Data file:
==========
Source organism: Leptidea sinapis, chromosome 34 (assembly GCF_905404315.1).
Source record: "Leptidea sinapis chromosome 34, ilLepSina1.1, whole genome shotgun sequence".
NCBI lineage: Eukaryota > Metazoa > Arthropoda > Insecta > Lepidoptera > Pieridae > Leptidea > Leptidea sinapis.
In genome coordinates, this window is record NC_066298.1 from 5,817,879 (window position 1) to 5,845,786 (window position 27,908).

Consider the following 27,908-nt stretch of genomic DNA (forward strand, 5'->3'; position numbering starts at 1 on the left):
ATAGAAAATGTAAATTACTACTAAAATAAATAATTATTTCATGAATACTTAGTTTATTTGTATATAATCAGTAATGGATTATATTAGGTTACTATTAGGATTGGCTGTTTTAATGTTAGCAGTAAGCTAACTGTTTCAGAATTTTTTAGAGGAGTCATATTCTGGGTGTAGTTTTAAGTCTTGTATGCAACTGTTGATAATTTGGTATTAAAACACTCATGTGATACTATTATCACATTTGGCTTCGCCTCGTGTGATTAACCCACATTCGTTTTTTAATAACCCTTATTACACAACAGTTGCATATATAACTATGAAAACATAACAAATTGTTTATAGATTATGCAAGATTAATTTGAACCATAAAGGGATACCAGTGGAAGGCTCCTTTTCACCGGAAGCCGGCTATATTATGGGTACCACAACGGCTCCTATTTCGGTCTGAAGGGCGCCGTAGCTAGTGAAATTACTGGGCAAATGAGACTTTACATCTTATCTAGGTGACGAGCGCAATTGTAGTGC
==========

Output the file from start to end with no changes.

Source organism: Leptidea sinapis, chromosome 34 (assembly GCF_905404315.1).
Source record: "Leptidea sinapis chromosome 34, ilLepSina1.1, whole genome shotgun sequence".
NCBI lineage: Eukaryota > Metazoa > Arthropoda > Insecta > Lepidoptera > Pieridae > Leptidea > Leptidea sinapis.
In genome coordinates, this window is record NC_066298.1 from 5,817,879 (window position 1) to 5,845,786 (window position 27,908).

Consider the following 27,908-nt stretch of genomic DNA (forward strand, 5'->3'; position numbering starts at 1 on the left):
ATAGAAAATGTAAATTACTACTAAAATAAATAATTATTTCATGAATACTTAGTTTATTTGTATATAATCAGTAATGGATTATATTAGGTTACTATTAGGATTGGCTGTTTTAATGTTAGCAGTAAGCTAACTGTTTCAGAATTTTTTAGAGGAGTCATATTCTGGGTGTAGTTTTAAGTCTTGTATGCAACTGTTGATAATTTGGTATTAAAACACTCATGTGATACTATTATCACATTTGGCTTCGCCTCGTGTGATTAACCCACATTCGTTTTTTAATAACCCTTATTACACAACAGTTGCATATATAACTATGAAAACATAACAAATTGTTTATAGATTATGCAAGATTAATTTGAACCATAAAGGGATACCAGTGGAAGGCTCCTTTTCACCGGAAGCCGGCTATATTATGGGTACCACAACGGCTCCTATTTCGGTCTGAAGGGCGCCGTAGCTAGTGAAATTACTGGGCAAATGAGACTTTACATCTTATCTAGGTGACGAGCGCAATTGTAGTGC